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Ada Evening News: Wednesday, June 12, 1946 - Page 1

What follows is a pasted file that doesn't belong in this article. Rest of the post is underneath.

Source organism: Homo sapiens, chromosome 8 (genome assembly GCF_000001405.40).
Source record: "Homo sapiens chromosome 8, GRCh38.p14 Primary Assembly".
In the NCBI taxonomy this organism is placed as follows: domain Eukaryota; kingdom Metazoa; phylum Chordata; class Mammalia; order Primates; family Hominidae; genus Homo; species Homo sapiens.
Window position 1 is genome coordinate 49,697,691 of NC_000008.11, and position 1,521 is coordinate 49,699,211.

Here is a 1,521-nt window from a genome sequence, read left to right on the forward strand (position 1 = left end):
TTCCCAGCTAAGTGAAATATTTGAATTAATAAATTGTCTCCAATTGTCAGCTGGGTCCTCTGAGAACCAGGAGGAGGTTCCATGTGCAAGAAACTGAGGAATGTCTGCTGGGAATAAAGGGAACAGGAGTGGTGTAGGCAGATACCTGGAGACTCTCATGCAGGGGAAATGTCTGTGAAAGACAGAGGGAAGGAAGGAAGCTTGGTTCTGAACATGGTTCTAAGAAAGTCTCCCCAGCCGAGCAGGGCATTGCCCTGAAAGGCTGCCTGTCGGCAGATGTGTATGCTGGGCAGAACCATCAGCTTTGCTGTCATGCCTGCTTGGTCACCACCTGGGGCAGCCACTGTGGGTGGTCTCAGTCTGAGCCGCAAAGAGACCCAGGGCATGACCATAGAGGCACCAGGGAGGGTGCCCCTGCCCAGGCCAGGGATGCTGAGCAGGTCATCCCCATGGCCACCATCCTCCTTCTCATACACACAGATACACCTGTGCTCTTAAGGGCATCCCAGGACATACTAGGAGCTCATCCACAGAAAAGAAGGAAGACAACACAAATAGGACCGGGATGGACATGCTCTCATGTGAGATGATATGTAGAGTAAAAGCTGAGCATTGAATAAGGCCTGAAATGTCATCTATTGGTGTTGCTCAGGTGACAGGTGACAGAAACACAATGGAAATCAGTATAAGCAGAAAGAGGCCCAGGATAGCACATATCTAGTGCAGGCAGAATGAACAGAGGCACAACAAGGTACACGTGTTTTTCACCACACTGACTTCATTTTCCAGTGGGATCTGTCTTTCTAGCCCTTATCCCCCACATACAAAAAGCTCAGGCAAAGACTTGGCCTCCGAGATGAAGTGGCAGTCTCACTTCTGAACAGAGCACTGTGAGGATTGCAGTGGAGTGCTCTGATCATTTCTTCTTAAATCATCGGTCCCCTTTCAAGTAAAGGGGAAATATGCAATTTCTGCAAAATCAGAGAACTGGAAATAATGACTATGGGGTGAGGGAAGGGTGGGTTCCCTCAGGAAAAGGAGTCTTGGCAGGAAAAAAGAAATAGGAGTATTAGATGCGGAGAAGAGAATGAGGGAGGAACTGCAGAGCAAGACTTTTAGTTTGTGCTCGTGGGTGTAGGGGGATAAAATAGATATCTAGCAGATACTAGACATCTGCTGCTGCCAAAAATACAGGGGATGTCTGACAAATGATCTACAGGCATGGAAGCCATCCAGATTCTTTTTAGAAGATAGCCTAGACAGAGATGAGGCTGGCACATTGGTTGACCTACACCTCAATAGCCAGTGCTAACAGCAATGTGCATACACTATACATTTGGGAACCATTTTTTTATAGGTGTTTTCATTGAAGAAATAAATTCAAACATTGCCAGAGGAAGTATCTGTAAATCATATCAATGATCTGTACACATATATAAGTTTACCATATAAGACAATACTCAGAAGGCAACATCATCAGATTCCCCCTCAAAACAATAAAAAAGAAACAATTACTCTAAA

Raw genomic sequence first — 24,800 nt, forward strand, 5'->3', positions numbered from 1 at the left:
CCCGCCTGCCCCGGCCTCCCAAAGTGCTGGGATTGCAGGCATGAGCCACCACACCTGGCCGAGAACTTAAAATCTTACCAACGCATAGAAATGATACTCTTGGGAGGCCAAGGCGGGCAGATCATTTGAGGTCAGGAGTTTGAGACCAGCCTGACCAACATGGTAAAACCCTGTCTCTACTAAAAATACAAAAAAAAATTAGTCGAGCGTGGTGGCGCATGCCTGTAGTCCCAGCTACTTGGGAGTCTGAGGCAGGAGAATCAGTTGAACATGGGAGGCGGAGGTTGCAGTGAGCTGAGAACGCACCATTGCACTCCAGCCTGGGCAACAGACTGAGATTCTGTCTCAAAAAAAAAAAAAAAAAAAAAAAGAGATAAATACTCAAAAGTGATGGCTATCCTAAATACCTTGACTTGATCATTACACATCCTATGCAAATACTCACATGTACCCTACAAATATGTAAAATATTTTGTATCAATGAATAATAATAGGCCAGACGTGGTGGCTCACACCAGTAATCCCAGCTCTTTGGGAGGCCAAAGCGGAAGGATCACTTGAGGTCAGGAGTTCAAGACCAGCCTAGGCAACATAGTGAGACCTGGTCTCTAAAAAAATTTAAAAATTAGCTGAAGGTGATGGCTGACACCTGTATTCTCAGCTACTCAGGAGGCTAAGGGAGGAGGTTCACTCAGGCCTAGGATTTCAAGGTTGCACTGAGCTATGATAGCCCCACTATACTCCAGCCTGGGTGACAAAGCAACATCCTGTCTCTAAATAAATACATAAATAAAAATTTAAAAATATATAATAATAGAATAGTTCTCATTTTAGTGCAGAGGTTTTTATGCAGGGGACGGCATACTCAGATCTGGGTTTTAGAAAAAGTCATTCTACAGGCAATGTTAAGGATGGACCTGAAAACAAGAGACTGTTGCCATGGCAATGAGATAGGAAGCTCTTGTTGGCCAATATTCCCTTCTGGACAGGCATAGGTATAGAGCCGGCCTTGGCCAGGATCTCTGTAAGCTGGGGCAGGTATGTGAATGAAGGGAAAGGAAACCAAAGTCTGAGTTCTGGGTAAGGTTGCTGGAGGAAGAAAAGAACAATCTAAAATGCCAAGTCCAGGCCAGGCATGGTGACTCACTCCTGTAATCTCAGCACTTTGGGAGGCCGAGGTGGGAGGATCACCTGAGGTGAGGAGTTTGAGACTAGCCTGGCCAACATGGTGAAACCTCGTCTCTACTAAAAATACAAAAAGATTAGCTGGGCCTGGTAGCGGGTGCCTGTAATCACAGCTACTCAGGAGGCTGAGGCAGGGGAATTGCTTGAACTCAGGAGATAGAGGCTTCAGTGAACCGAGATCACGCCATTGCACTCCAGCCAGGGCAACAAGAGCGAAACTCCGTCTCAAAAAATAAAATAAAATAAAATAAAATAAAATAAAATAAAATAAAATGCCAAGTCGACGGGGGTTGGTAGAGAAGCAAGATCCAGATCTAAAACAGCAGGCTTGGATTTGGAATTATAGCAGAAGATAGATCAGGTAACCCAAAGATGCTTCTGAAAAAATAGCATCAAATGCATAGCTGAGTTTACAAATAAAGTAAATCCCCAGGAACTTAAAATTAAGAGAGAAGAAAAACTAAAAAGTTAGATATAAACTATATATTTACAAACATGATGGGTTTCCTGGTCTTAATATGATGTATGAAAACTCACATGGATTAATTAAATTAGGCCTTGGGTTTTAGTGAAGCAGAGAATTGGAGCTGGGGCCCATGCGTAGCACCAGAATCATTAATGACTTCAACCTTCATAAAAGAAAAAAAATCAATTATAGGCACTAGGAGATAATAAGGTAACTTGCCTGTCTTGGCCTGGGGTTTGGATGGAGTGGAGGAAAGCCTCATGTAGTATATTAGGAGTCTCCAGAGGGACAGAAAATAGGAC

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   Ada Evening News (Newspaper) - June 12, 1946, Ada, Oklahoma                                 Ave race Net May Paid Circulation  8271  Member: Audit Bureau of Circulation  43rd Year—No. 50  THE ADA EVENING NEWS  FINAL EDITION  Food Drive Bringing In Growing Total  Donations of Tin-Conned Food, Cosh Still Being Received After Scout Collection  Stored in a room at the police station are approximately five truck loads of canned food collected Monday. June IO, by the Boy Scouts and other volunteer porkers from homes in Ada. J- ood has been coming in steadily all cay Tuesday and Wednesday irom those ^ who for various reasons didn t have it ready for the collectors on Monday.  Ray Martin, city clerk, to whom cash donations are payable reports a total of $145.26.  The food drive continues tnioug.i Saturday and people who nave not yet had any part are invited to bring canned food to the police station or send or bring cash donations to Ray Martin, city clerk: both offices are in Convention hall.  Civic clubs are adding to the total as they bring food to their meetings this week.  Tonight, the Veterans of Foreign Wars are sponsoring a dance at Oak Hills Country club with music by Karl Abbott and his orchestra. All proceeds above ex Dences will go to the Emergency Food Collection committee, Ada.  Tonight at 7:30 at East Central, ans broadcast over KADA, there will be a program starring Roy Rogers, Republic Pictures western movie star, and other members of his party including Dale Evans. Gabby Hayes, Carol Hughes, George Meeker, and Lanney Ries.  Half of the 1,100 tickets will be sold to college students, the other half to the public, for canned foods for the Emergency Food Collection Drive. Distribution of tickets for the public began at 9:00 o'clock this morning at the fire station. They were exchanged for cans of food.  Identification tags were given to those standing in line when the tickets are exhausted. Those v ith tags will have first chance at any tickets not taken by the college students.  Jap Refugees lo Be Sen) lo Homeland  Thousands of Them Slipped Into South Korea, Now Must Move On  By ROY ROBERTS  SEOUL, June 12.—(^—Eighteen thousand Japanese—most of them civilians who slipped into South Korea illegally from Manchuria and Russian - occupied North Korea—will be shipped to Japan within a week.  Footsore, weary and hungry, carry mg small children and meagre bundles of possessions, the Japanese are held in refugee camps in Seoul and several seaport towns, awaiting transportations in Japanese-manned liberty ships and landing vessels.  The American military government and the Seventh division established the camps and are feeding the refugees.  The Japanese movement into South Korea began early in March, and by the end of May was estimated at 2,000 a day.  * ? oL  A' Coolidge, Helena, Ark., chief of plans and training for the 24th corps, said the U. S.  a rmy protested the heavy migration to the Russians, adding that "indications are the Russians are taking action to stop it.”  The only persons legally entiled to return are a limited number of businessmen and students.  (apt. Jack Price Injured in Diving  Capt. Jack Price, stationed at Tinker Field, Oklahoma City, with the Army Air Forces, suffered a painful neck injury Sunday night rn a dive into a swimming pool from a diving board.  Tuesday relatives here were informed by his physician that there was no indication of permanent injury found in thorough examination.  Price flew a P-51 fighter plane in air battles over western Europe. including D-Day and the following days of the Normandy invasion.  He is a grandson of Mrs. C. D. Price of Ada. His parents, Mr and Mrs. Jack Price Sr., for many years residents here, are now living in Oklahoma City.  Line Formed Early Today  Excitement, Food and Folks All Thoro to Got Tickets For Rogers Show  There was plenty of excitement at the fire station Wednesday morning when more than 250 persons got in line w’ith their canned *°od to obtain tickets to the Roy Rogers show and broadcast at riif*,  Centra l auditorium tonight (Wednesday).  , Two small girls wanted to be toe first in line and were at the fire station at 7:30 a. rn. Wednes day. They stayed until firemen started exchanging tickets for canned food at 9 o’clock.  Too Much For Girl Amid all the rush and excitement, a girl fainted before she got a chance to exchange her can of food for a ticket. She was taken into the fire station and some 15 minutes later was able to leave.  Persons wanting tickets ranged in age from three to 50 years and they were all anxious to get to the window to get tickets to the show, which will be broadcast over KADA from 8 to 8:30 o’clock tonight.  But He Did—  9 ne  person asserted that he definitely would not go to the fire station to get tickets to the  1  show. but a few minutes later he got his canned food and went after his five tickets.  One small youngster walked up to the window with three cans of food and wanted three tickets. He gave as a reason for needing three tickets that his mother and father wanted to go.  Some of the food that was exchanged for tickets to the show has not been seen on a grocer’s shelf for several months.  About 300 tickets were given out in less than IO minutes, after which time the bulk of the waiting crowd was going happily  OPA Approves  Cent Boost In  #  Price of Loaf  Soys Cost of Making Smaller Loaf Higher; Bread-Typo Rolls Cost Moro  (Continued on Page 2, Column 3)  Huddleston Files For (By Council From Ward One  Five applicants have filed for the city council-to-be.  They represent the four wards and one at-large candidacy.  The filing period continues through Saturday, June 22, with election set for July 2, run-off for July 16 and installation July 22 to supervise a change-over to council-manager form of government for Ada.  Ward I came in with a candidate Tuesday afternoon with filing of H. J. Huddleston to represent that ward.  Others who have filled are Dr. C. F Spencer for Ward 2, Joe Hensley for Ward 3, Vernon Roberts for Ward 4 and Luther Hudgens for council member at large  Filing is done at the office of the county clerk in the county courthouse.  GIM lo Prison For  Taking Trade Here  James Edward Gift. a negro charged with larceny of an automobile, was sentenced to five years in the state penitentiary by District Judge Tai Crawford Wednesday morning after Gift entered a plea of guilty to the charge.  The negro was charged with stealing a one and a half ton 1946 Chevrolet beverage truck belonging to Central Dairy Products company. He took the truck from Rs parking place June 2.  The defendant appeared before Judge Crawford and was sentenced after an attorney was appointed to represent him.  n f 1ri 2r ^i yde Kaiser  will take Gift to McAlester either Wednesday afternoon or Thursday.  BRUNER TO TULSA U  TULSA, Okla., June 12.-W-Leonard B. Bruner of Wichita Falls, Tex., has been appointed an instructor of chemistry at the University of Tulsa, President C.  I. Pontius announced.  Washington, june 12—up)  -—The price of that elusive loaf of  bl .e a d advanced  a  P«nny today with OPA approval.  The increase is effective immediately, along with a price boost of one cent a dozen for bread rolls.  The higher prices apply to all kinds of bread except rye, which went up two rents a loaf April 30.  Prices are being raised. OPA said, because bakers’ production costs have climbed as a result of  a  25 Per cent cut in the amount of flour they may use. The production was ordered to help meet famine relief requirements.  OPA said th* t before the flour cut, bakers made a “small profit” by spreading their costs over a large output of bread loaves. It added that the effect of trimmihg production has been a substantial increase in the cost per loaf.  Can’t Continue Old Price For this reason, OPA said, bakers “no longer are in a position to continue selling at prices ‘frozen* at March 1942 levels.”  The price increase, the agency continued, “is designed to assure consumers of as adequate a supply of bread and bread-type rolls as is consistent with the president’s famine emergency program.”  An OPA official estimated that actually the cost of bread now is about two cents more a loaf than it was prior to June I, when the agriculture department ordered the weight of loaves cut by IO per cent without a    -  price reduction.  Likinsfowner/o'f ihe^FlyTng’L ranclf'd^^^th^Iirs^da^o/lh  s, * ndi "«    Mr.    and    Mr,.    Bill  Zfcm £ Ur 3nd a >? U     ^    of    the    picture, e “Homp°^n    OklahLa’t^ 0 ",!^^  in Hereford Heaven will apbear on a special Drop ram at ih« p  B  . , p ,    *    *    filmed  (Wednesday), ftadio station KADA will broadcast 30 minuted of the program from'Tto^"^  Court Feud Simmers Now  No Congressional Action Likely This Summer; Eventual Probe Fossiblo  By J. FRANK TEAGLE  WASHINGTON, ♦June 12.—(JP) ■    — I j The sizzling supreme court  corresponding feud appeared likely to simmer  The iafTri (hat »    • along through the hot summer  effect had    mi « *° n ’ * months without congressional in-  raised the price of tervention.  ‘ Two Wa C vs n per^ftt^i    Chairman    Hatton    W.    Sumners  Permitted    (D-Texas) said today he will  miUeH n*!’* f r ? du , cers are  P? r “ place Justice Jackson’s cabled <£ease infe     b ? ast a S ainst  Justice Black before  Drice^ redurtni Rh  ra . ls JJJ8 the his house judiciary committee to- r f ducin 8 th e  weight fur- morrow but that he personally is On r/fie *i  combl ? atl ? n  of both. disinclined toward any immedi-futhorizid  y 3 PnCe increase is ale ac tion.     Y   crease  U are^    £ ne : cent  ! n_  fers^^watt^until jl^kson ret!S?s  crease are bakers who have in- from Nuernberg wher#* h* i«  creased the weight of their loaves serving as chief American Drose-  correspondingly increased cutor of nazi war criminals. The  Thumbed Ride WUi Wrong Mm  Mon Wonted Four Months Asked Sheriff Clyde Kaiser For Ride  Read the Ada News Want Ads.  {WEATHER  A  _*  Oklahoma—Generally fair panhandle, increasing cloudiness remainder of state with scattered thundershowers north east and  toni ght and southeast naif Thursday; cooler northwest half tonight: cooler Thursday ex-cept panhandle: highest Thursday lower 80 s panhandle lower 90s southeast.  Frank Billy, who is wanted in Pontotoc county on two felony charges, got a free ride to jail Monday afternoon when he thumbed a ride with Sheriff Clyde Kaiser.  Members of the sheriffs force have    been    looking    for    Billy for  about    four    months    and    every at  tempt to arrest him failed. Officers in other states had also been requested to arrest the man.  Sheriff Kaiser was in the Seminole vicinity Monday and when he started his return trip to Ada he saw a man thumbing a ride toward Ada.  The sheriff knew the man before he got his car stopped and when    he stopped,    he    told the  man,    “Get    in, Frank,    we have  been looking for you.”  Billy was placed in county jail where he is being held.  prices since last March 15.  One Jap Offker Hu Escaped Trial  Terouchi, Wha Headed Jap Forces in Southern Regions, Dies in Jahore  SINGAPORE, June 12.—(A*)— Field Marshal Count Juichi Terauchi, 77, former Japanese war minister and more recently supreme commander of all Japanese forces in the southern regions, died of a cerebral hemorrhage today at his quarters in Johore, British southeast Asia headquarters announced.  Count Terauchi commandec the Japanese armies in North China in the early stages of Japan’s campaign of conquest there. He was identified in 1944 as Gen. MacArthur’* adversary in the Philippines.  In 1942, Emperor Hirohito commended Count Terauchi and Admiral Isoroku Yamamoto for their victory at Corregidor. Terauchi served as war minister in X he  birota cabinet from March 9, 1936 to Jan. 23,  He had been in ill health for more than a year and his cere-i inonial surrender to Admiral Lord Mountbatten was delayed from September to November,, last year.    V  Fined for Being Drank In Public  Ray B. Chandler entered a plea of guilty on charges of public drunkenness and paid a fine and cost in the Percy Armstrong justice court Wednesday morning.  , He was arrested by Homer Pruitt Monday night and charges were filed Tuesday. He was released after paying the court.  Chandler appeared in an intoxicated condition at the Circle Inn dance hall at Stonewall and was arrested.  +  Can You Help?  Ada police department officials have been asked to locate a Mrs. Leverne Herring, whose last known address was on Sixth street. Mrs. Herring’s brother, a man named Thornton, was killed lh Sasakwa this morning and any information as to the whereabouts of Mrs. Herring will be greatly appreciated by the local officials.  FOREST FIRE SPREADING  CLIFTON, Ariz., June 12.—(ZP)  A forest fire that has "burned over 3,000 acres in eastern Arizona still was out of control today.  The fire, the worst of the year in Arizona, started last Thursday on the San Carlos indian reservation. Indians from the reservation and 40 fire fighters have added to the prevoius forces.  complaining justice, he added, probably would be the chief witness if any investigation were decided upon.  Committee Powers Limited The chairman said he favors a cautious approach because of the unprecedented nature of the explosion. After all, Sumners said, the house judiciary committee has no power of “visitation” on the courts—that is it has no power to check up just to see if everything is going all right.  It does have the power of impeachment, but Sumners asserted that nothing so far indicates that any such drastic action would be justified.  Rep. Michener (R-Mich) indicated sympathy with Sumner’s view that Jackson should be present at any investigation, asserting “of course, you can’t have a wedding without a bride and groom.”  Two other committee members said they thought an eventual inquiry w ould be justified.  Clash of Personalities  /rx°Il^ he other hand *  Re P- Ceiler (D-NY), anotner member of the committee, sate he didn’t see what congress could do about the controversy because “it involves only a judge’s judgment” of when he should disqualify himself.  Ceiler added that “it appears to be a clash of personalities and I  b tP e  * be new  chief justice will be able to reconcile their differences.”  Fred M. Vinson’s nomination to be chief justice is slated to come before the senate judiciary committee Friday, but Chairman Mc-Carran (D-Nev) said he thought the Jackson-Black incident should not figure at that session.  Kerr for Pushing 451b Reorganization  Wonts Emphasis on Battle Experience, Youth, Us# Of Experienced Noncoms  OKLAHOMA CITY. June 12. ‘^—Battle experience, youth and possible* promotion of experienced noncoms to commissioned status were factors Gov. Robert S. Kerr has urged be given reconsideration in organizing personnel of the reactivated 45th division.  He further suggested in a letter to Adjutant General George A. Davis that National Guard units He formed as soon as possible in Oklahoma communities now f  having available armories. Other towns, which have not previously had units “should be requested to sponsor and organize units, the governor added.  Kerr said priorities in the organization of personnel for the all-Oklahoma division should be established “insofar as practicable” in relations to the men’s combat experience with the 45th or with other outfits to which I bey were transferred.  Davis and Lt. Gen. Raymond S. McClain are working out details for tho guard’s reactivation.  Garbage Haul Heavy Here  Soma Still Not Cooperating by Separating Burn* abl#, Nan-Burnable Material  Ada’s new garbage trucks are doing a good job—and a big one —daily, Mayor Luke Dodds reports after a bit of checking up. but can do a much better job if all residents will cooperate on one thing—separation of burnable and non-burnable material.  Each truck averages 24 miles a day and average hauling 12 tons of garbage to the incenerator or to the dump grounds.  Just handling that volume of garbage daily is a big job.  But some residents still are not putting glass and cans in separate containers as they have been asked to do. And some slyly put such materials in the middle of their garbage pails to fool the collectors into dumping it all in together.  But, says the mayor, the men now are pretty well on to that trick and if necessary will begin NOT taking any garbage in which such materials are found concealed.  Another help now that the canning season is here, says Dodds, will be to drain water from seeds and peelings of watermelon rinds —so that the city will not have to use gas in addition to burnable  FIVE CENTS THE COPY  Bevin Says Britain Hay Turn Down Proposals on Palestine  Btcausa Commission's Idea of Allowing 100,000 Jaws Ta Enter Immediately Would Require More Troops at Once  BOURNEMOUTH, Eng., June 12. (AP) Foreign Secretary Ernest Bevin indicated today the possibility that England would reject the British-American commission’s recommendation that 100,000 Jews be allowed to enter Palestine immediately.  4 Bevin spoke at the annual labor party conference on his conduct  Seaman Union Rejects Otter  Curran Predicts Long, Bittor Strike Unless Work Hours Cut or Fay Boasted  By MAX HALL  WASHINGTON, June 12.—i*P) —Frank J. Taylor, a spokesman for the ship operators in the threatened maritime strike, reported today that the unions involver! have rejected a new compromise offer on the work week for seamen.  Almost simultaneously. Joseph Curran, president of the CIO National Maritime union, said “a long and bitter strike” will begin Friday midnight, as scheduled, unless the seamen’s work-week is cut or their pay boosted.  Both appeared before a house labor subcommittee.  “There is no use kidding ourselves.” Curran told a house labor subcommittee.  “We are going to have to fight to get protection for the seamen, and by god. we will fight.” Curran was critical of both President Truman a..d navy officers for statements that the navy would run the ships if the maritime workers refuse to do so, in a strike set to begin Friday midnight.  Seamen Not Hopeful  cur*  Employes lose In Picketing (ase  Foil to Got Injunction To Holt Union Fickoting Of Their Compony  OKLAHOMA CITY, June 12.   ( *F>—An application of 45 employes for a temporary injunction to halt union picketing of their employer’s company has been denied on grounds the court has no authority to intervene unless violence occurs.  At a hearing on the petition by employes of the Quick Charge Inc., Oklahoma City manufacturing firm, District Judge Lewis R.  Morris ruled that under decisions of the U. S. supreme court he has no authority to intervene in peacetime picketing.  D. I. Johnston, attorney for the plaintiffs, said the case would be carried to highest tribunal for a ruling. An appeal however cannot be filed until Judge Morris rules on an application for a permanent injunction.  The injunction was sought on die plaintiff’s charge that their jobs W'ere being jeopardized because the picket line prevented the company from obtaining supplies or shipping their products.  May Sub One Dam For Other in Plan  TULSA. Okla.. June 12. LD—  Col. C. ll. Chorpening, district army engineer, said today he had a recommendation that the still  tentative Keystone dam project tun- i jungian, mey would do so  on the Arkansas river near Tulsa ; with the deliberate intention of he substituter! fr\r an fmnrAtrnrl f Prn Txenilinr* G      _    __    ■    •  ran said. He made a .similar reference to navy officials.  The labor chief also said the seamen were not hopeful of getting any better settlement in the controversy from the government than from the ship operators.  C urran said repeatedly that all the maritime workers want is "the same consideration as any other citizen” in wages and hours matters. Ile said that at present seamen are exempted from federal wage and hour .provisions.  Lacked Wartime Protection  He also spoke out bitterly against what he called a lack of protection for maritime workers during the war.  He said that such workers who were injured received none of the benefits accorded members of the armed forces.  At this point. Rep. Buck (R.-N.Y.) interposed to say that the house* merchant marine committee will approve soon a “GI bill of rights for maritime workers.”  Curran commented that “we have been working for this bill i?ght'^ arS  and I hope you are  More details of Hie latest gov-oi nu tent compromise came into the open, and it seemed to be gaming in favor.  Chinese Reds Now Near U.S. Marines  SPENCER MOOSA  SHANGHAI. June 12. «.r* R ( >. ports of Chinese communist attacks within six miles of lr s mannt., garrisoned at Tsingtao airfield caused concern in Shanghai today, but U. S. authorities withheld comment.  Chinese government and most foreign quarters said that if the communists actually tried to capture Tsingtao, they would do so  No New Labor Law in Sight  Driva Rant Out af Gas;  Only Strang Public Demand Would Ronaw Efforts  By CLAIR JOHNSON  WASHINGTON, June 12, LF>_ The drive for a broad new labor law ran out of gas today.  Advocates parked themselves to await either (I) public clamor or 12) another major strike crisis before renewing their efforts to get a long-range bill on the statute books.  Leaders of the campaign reported they are hopeful that a "wave of public reaction” may develop against President Truman’s veto of the Case bill and the house’s refusal to override him.  They said that apparently onlv if such a demand develops, or if a new big tie-up occurs, can they muster the votes to guarantee enactment of a permanent regulatory measure this year.  These views were expressed to newsmen by both democrat and republican spokesmen for the bipartisan bloc which supported the Uase bill and wants it or some similar legislation enacted soon. They asked that their names not be used.  Some of these legislators still favor tying in the Case proposal w'lth Mr. Truman’s emergency strike control measure, which is  (Continued on Page 2, Column 2)  Prisoner Killed And ll. i Deputy b  Critically Wounded  KANSAS CITY, Has., June 12. —ID—A federal prisoners attempt to overpower two officers faking him to Leavenworth touched off a gun battle in the narrow confines of a motor car that resulted in his death and the wounding of a deputy United States marshal and another prisoner.  The shooting occurred late yesterday shortly after the motor car bearing the officers and their two prisoners had passed through Victory junction about 14 miles west of here.  Killed was Donald Dube, 20-year-old Greenfield, Mass., motor car thief, enroute from Muskogee. Okla., to begin serving a five-year sentence.  Critically wounded was deputy Marshall Joseph A. Wilson. Sallisaw', Okla.. who suffered five bullet w'ounds, including one in the head.  Coalgate Mao Wounded  Vr ounded. but not seriously, was the other prisoner. Ronald J. Jobe, 47, Coalgate, Okla . sentenced to serve two years for an internal revenue violation. He was  of British foreign policy. He declared:  “If we put 100.000 Jews in Palestine tomorrow. I would have to put another division of British troops there. I am not prepared to do it.  Put Guns Away  “I must say to the Jews and Arabs:    Please    put    your guns  away. Don t blow' up the British Tommy who is quite innocent in this business. You are creating another phase of the anti-Semitic feeling in the British army.  “I believe that if both sides did disarm peace and development would be much easier.”  Bevin said Palestine “is a terrific problem, really it is a colonial office problem but I recognize that you cannot any longer leave it as a colonial problem It is international.”  Spanish FnRbiem Muddled With hardly a pause for breath, Bevin turned to the Spanish problem saying:  “I think the problem of Spain has been muddled. I believe if other countries had not interfered in the affairs of Spain, Franco would have gone.”  He said he was ready “to consult with the United States and france at any moment in connection with the Spanish problem ” He disclosed he had been "in the closest possible touch writh f-5 panish  P*°Pl*. and added: They dread civil war and so would you.  Of the resolution before the party conference calling for economic sanctions against Spain. Bey in declared:  ”I urge that the resolution advocating economic sanctions is not a wise thing to adopt. I have said before that directly you start on sanctions, you must prepare for war lf you start on that game you will get resentment from the poA” People instead of tup-  Bevin said the greatest enemies to British-Russian friend-  "    * Upp o r * r *  Three Cases Come To Trial Today  RoloigH Casa Postponed  Until Thursday  ...9? unt y  cour *  ua * progress wednesday morning with four cases scheduled to be heard by County Judge Moss Wimbish.  A case against Fred Raleigh, charged with pointing a deadly weapon, was postponed Tuesday and was put off Wednesday morning until Thursday as he is serv- in * » i a »l sentence in Shawnee.  Three other cases were on tho docket for Wednesday and the first started at 9:15 a.m. The case before the court at that time was against Sib Hager, charged w'lth unlawful possession of intoxicating liquor.  shot in the right wrist and right shoulder.  Ironically Deputy Wilson was shot with his own pistol, one Dube had taken from the glove compartment of the car while the officers stopped to change a tire  —. Si. "**  a lirv  queriers decreed, and c two miles east of Victory June-j clothing w hile relaxing in  lion.    I sx t * r vt    ^__ vt    *  lion  The officers drove on for about two miles after the stop before Dube attempted to use the weapon. Seated in the back seat and handcuffed to Jobe, he drew the pistol, shouted “stick ’em up,” and began shooting at Wilson in the front seat.  Driver Acted Quickly Deputy Marshall. Raymond Thomas. Chickasha. Okla.. who  WAC* AND NURSES CAN DANCE NON UNIFORMED  TOKYO. June 12.—i>P)—Th< army has decided to lets its WAC: r  nurses  8o dancing glamorous  . They will be permitted to weal civilian evening gowns “at appro priate social functions,” head quarters decreed, and civiliai  in then  own quarters But it warnec against "general off-duty wearini of civilian dress ”  ATPHANCE men meet  TLI^SA, Okla, June 12.  More than 200 g.is appliance ser vice men from several states to day attended opening sessions o a four-day short course at th< Lmversitv of Tulsa.  Speakers were H N Oldham  vniiKdsna. lucia., who oprisers were ll iv Oldhar  v y as  driving, turned the car off. Carlsbad. N. M., and L> Ie HuF the road into a Hitrh    and    l^*e    Wilm«    nt    tvnu.  be substituted for an approved one of the Cimarron at Mannford, Okla.  The report came from Col. Henry Hutchings, Dallas, the army’s southwest division engineer, w’ho suggested the change  embroiling the marines, and hoping to create a howl in the United States for the withdrawal of all American forces from China.  They said that if the communist forced withdrawal of the marines from Tsingtao—strategic  I    ll    F» v     {    •    •••*-*»    vri 11 I ^ I    MI a Lf ic Iv  in plan would serve to control trail center in the eastern province  TI AA/1 XI/ OI orc F    L    ...IaL    C    OL a.    .    ■    ...    .  flood waters of both rivers with one dam.  The Keystone dam, on which a public hearing was held here last March 7, w r ould be located on the Arkansas just downstream from the point at which the Cimarron flows into it.  Hutchings said the Keystone project would replace those at both Mannford and Blackburn.  of Shantung—they likely woula try the same thing at other  the road into a ditch, drew his own pistol and began firing, pumping two bullets into Dobbin the exchange Jobe was struck.  Jobe told of f leers Dube had threatened to kill him if he gave the alarm or informed the officers he had obtained the weapon.  Dube was sentenced in federal court at Mjskogee after he had pleaded builty to transporting a stolen motor car from Adams, Mass., to Pauls Valiev. Okla. While held in jail at Pauls Valley. he obtained a club and struck a guard over the head in an escape attempt.  Later while he was held in the city-federal jail at Muskogee awaiting sentence, guards found an iron bar in his cell.  and Lee Wilcox of Toledo, Ohi  —  « -  Greater returns for amount ii vested. Ada News Want Ads.  TH’  PESSIMIST  Bf Rob ll:anils. Sr  BREAD RETURNS TO TULSA  TULSA. Okla., June 12, LF*— Bread will return to Tulsa store  marine basos, Peiping, Tientsin shelves tomorrow, bakery offi-  and Chinwangtao.  These observers suggested the communists hoped to force tho marines to withdraw either by involving them in a clash or by causing them to evacuate their bases to avoid a fight.  -------^--------- vile*  Read the News Classified Ads. * vested  cials announced today following settlement of a five-week bakery strike.  The shutdown ended yesterday with signing of a work contract w ith the Teamsters unicyi (AFL', last of five unions involved in a wages and hours dispute that id!  Miss Fanny Frail says, judgin’ by th’ way >r dates act. they must be drinkm’ rubbin’ alcohol.  -OO-  r>  _.    -vt—-    anu    nours    dispute    mat    irtl-    When    some    fellers    ’r#»    Hah*  •,Lt Adr&°^iT^ ,n 'lM^ mploy “  of thr ” JSSr,